Is Twitter a Compelling Channel for B2B Marketing?


Share on LinkedIn

Twitter is one of the two most popular social media sites. As of 2013, Twitter had roughly a billion registered users, but only about 255 million users are active each month. Today China clocks in as the country with the most twitter users at 35 million. But Twitter has never really been the most compelling channel for B2B marketing – at least not for lead generation. Although there are very compelling case studies to reference, they aren’t exactly the norm. Twitter quite literally gives a billion people the ability to talk at once in short sentences. Of course, now hashtags essentially create “conversations” on Twitter, but how much can we really expect from all this noise? The name of the game these days is volume, consistency, and quality. You’ve got to be found (volume and consistency) and if the planets align and a user is compelled to retweet, click, or engage, the quality of the content must be high. In most cases, Twitter is a more compelling source of branding for B2B marketers, especially during large events where hashtags will isolate a relevant target audience for a finite period of time.

But B2B marketers continue to place considerable stock in Twitter. In fact, many of the emerging next generation customer engagement tools have pre-built integration with Twitter for both outbound communication and measurement. Yet return on investment in Twitter efforts for B2B brands continues to be elusive. While compelling, engagement via Twitter is extremely difficult to tie to revenue.

Twitter ROI for B2B Marketing

Twitter ROI for B2B Marketing

But is Twitter compelling because it has “potential” via a large volume of users? Or is Twitter compelling because it actually drives a measurable ROI for brand marketers? According to 89 B2B marketers in the 2013 Social Relationship Management survey, B2B marketers are 9x more likely to consider Twitter to be a compelling source of website traffic than a source of sales. But that should raise a red flag: why is it B2B marketers consider Twitter to be a source of traffic but not a source of sales? Surely at least some of the destination landing pages and the content being promoted on Twitter could be linked to a conversation or revenue event.

A closer look at the data reveals that B2B marketers tend to rely more heavily on other demand generation channels, so little stock is placed in the ability of Twitter to drive sales. That’s because Twitter is functioning as a sort of snare trap for lead generation; you might catch something, but you don’t know what and you don’t know when. So engagement via Twitter remains compelling for B2B marketers because of other benefits, including branding and customer service.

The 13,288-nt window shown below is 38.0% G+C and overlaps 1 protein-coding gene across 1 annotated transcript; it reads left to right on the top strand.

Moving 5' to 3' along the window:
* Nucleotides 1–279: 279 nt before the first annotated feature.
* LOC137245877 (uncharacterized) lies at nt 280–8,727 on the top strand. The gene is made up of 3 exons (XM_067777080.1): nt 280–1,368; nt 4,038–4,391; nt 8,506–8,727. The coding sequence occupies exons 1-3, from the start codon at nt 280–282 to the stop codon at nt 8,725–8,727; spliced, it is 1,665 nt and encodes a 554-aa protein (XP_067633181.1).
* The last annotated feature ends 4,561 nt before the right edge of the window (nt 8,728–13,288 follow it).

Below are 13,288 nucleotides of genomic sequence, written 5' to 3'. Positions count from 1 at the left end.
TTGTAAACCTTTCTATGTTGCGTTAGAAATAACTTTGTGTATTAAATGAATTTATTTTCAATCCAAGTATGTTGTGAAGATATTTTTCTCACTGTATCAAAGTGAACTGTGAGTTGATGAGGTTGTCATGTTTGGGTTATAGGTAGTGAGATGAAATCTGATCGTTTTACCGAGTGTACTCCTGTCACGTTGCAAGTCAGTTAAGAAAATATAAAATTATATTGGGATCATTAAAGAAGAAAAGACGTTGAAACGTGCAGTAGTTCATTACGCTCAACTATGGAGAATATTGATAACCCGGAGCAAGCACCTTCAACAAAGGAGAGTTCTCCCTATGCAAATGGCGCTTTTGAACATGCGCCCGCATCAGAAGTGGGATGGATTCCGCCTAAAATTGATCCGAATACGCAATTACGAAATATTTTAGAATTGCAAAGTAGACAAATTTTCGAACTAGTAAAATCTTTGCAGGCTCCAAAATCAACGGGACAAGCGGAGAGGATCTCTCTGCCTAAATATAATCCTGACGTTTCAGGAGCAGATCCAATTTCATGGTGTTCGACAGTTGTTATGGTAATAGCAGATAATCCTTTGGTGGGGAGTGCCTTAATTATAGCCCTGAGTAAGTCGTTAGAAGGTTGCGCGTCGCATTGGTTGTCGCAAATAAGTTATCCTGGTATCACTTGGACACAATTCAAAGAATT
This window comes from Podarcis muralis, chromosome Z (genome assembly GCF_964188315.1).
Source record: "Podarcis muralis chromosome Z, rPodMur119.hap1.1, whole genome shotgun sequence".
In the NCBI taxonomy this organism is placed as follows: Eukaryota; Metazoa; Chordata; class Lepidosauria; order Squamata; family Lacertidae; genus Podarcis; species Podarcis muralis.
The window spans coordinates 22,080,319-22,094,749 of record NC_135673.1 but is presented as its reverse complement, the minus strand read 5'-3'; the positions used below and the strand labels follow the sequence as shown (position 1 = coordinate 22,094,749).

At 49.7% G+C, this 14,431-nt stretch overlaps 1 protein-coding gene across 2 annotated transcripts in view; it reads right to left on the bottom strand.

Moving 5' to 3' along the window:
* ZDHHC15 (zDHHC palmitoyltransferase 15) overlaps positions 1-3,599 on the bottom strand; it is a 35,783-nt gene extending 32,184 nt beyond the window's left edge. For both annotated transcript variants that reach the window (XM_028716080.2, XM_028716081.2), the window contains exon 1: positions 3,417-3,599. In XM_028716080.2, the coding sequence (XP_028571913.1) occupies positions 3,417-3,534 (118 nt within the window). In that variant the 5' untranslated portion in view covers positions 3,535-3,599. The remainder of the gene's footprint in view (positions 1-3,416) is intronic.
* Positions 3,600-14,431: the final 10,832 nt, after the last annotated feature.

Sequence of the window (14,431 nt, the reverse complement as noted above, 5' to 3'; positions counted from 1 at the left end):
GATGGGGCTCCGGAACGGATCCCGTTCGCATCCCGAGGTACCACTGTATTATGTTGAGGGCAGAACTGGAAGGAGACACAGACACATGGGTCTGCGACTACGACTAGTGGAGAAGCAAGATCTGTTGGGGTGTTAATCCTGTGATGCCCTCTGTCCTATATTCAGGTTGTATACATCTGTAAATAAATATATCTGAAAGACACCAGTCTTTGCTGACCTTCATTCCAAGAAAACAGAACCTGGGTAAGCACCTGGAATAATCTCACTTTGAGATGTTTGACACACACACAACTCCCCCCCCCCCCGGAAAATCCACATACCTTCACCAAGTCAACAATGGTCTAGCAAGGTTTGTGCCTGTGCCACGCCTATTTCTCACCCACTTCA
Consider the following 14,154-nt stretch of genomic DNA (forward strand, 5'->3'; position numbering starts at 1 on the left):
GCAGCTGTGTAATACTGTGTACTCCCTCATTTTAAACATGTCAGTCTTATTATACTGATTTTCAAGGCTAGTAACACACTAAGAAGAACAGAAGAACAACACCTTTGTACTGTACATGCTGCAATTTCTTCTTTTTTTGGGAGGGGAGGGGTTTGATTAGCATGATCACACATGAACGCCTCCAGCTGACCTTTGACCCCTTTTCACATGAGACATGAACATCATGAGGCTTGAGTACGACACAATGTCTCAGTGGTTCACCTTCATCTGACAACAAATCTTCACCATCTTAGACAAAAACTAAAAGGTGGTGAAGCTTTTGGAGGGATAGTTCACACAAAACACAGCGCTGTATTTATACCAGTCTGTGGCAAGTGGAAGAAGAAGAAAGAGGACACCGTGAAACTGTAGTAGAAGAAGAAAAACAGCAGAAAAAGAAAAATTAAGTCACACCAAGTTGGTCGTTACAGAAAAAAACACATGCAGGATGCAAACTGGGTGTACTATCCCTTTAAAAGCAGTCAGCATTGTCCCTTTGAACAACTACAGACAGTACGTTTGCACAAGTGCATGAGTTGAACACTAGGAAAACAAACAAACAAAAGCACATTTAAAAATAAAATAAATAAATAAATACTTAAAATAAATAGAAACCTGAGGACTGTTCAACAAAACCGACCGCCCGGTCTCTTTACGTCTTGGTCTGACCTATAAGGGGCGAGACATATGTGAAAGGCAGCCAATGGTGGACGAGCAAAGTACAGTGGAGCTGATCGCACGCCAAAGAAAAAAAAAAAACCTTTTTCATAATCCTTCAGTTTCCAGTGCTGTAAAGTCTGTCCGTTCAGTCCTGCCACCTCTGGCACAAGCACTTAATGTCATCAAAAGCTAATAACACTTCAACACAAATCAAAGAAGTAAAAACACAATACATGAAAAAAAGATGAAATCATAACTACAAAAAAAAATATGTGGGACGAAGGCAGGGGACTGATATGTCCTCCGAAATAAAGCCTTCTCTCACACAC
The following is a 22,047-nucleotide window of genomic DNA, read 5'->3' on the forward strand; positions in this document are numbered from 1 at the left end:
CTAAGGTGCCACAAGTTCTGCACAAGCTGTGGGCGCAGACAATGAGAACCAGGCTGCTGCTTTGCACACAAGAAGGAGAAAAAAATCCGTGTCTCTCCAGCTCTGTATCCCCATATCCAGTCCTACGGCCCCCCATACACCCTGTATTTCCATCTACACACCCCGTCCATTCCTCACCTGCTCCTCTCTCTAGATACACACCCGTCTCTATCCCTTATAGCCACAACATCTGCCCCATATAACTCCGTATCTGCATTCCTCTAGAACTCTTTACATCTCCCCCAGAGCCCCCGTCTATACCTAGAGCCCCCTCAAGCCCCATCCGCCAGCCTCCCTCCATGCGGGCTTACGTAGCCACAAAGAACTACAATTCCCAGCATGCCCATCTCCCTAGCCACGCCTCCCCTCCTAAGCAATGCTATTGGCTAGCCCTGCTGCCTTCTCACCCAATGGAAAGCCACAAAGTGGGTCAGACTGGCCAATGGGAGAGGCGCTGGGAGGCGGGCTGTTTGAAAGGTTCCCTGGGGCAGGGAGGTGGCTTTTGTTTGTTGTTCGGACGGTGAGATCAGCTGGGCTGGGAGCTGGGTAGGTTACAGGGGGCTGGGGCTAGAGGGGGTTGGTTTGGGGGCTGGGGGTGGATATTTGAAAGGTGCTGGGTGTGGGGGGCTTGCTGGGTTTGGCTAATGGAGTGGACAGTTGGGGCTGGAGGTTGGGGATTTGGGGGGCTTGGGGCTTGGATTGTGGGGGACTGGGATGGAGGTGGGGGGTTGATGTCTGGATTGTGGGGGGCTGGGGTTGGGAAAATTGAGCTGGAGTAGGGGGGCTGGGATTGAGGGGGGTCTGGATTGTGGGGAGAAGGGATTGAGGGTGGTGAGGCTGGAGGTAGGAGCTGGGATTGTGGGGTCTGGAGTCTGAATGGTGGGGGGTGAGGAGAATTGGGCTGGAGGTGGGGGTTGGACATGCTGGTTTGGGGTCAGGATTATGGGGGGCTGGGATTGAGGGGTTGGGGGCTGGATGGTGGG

What does that mean for B2B marketers?

  • Make sure links in Twitter drive users to a conversion even that can be measured. While you can measure engagement via Twitter, you will have to measure revenue or conversation based on a landing page you host and manage.
  • Engage via Twitter, but don’t count on it driving a measurable pipeline for lead generation.
  • Monitor Twitter. The volume of users makes trending and even slight increases in relevant keywords compelling indicators of changes in your industry.
  • Never take a robotic or generic approach to Twitter. Remember that your target buyer is still a person, so the more emotionally relevant the content is, the more likely it will stand out. Everyone is drinking from the fire hose when they engage via Twitter.
  • B2B marketers should always use hashtags on content. You are more likely to drive a click or a share via a hashtag that can be sorted and stored in a social media relationship tool like Hootsuite or SproutSocial.
  • Engage during relevant industry events using the event hashtag. Even if your brand isn’t present at the event you can still reach the target audience via Twitter. You don’t have to spend tens of thousands on a booth at every single trade show. You can do it right from your grandmother’s basement (or your office).
  • Include compelling landing pages on tweets or drive users to content that is actually useful. Treat Twitter like email marketing. Relevance drives revenue.

Republished with author's permission from original post.

Ian Michiels
Ian Michiels is a Principal & CEO at Gleanster Research, a globally known IT Market Research firm covering marketing, sales, voice of the customer, and BI. Michiels is a seasoned analyst, consultant, and speaker responsible for over 350 published analyst reports. He maintains ongoing relationships with hundreds of software executives each year and surveys tens of thousands of industry professionals to keep a finger on the pulse of the market. Michiels has also worked with some of the world's biggest brands including Nike, Sears Holdings, Wells Fargo, Franklin Templeton, and Ceasars.


Please use comments to add value to the discussion. Maximum one link to an educational blog post or article. We will NOT PUBLISH brief comments like "good post," comments that mainly promote links, or comments with links to companies, products, or services.

Please enter your comment!
Please enter your name here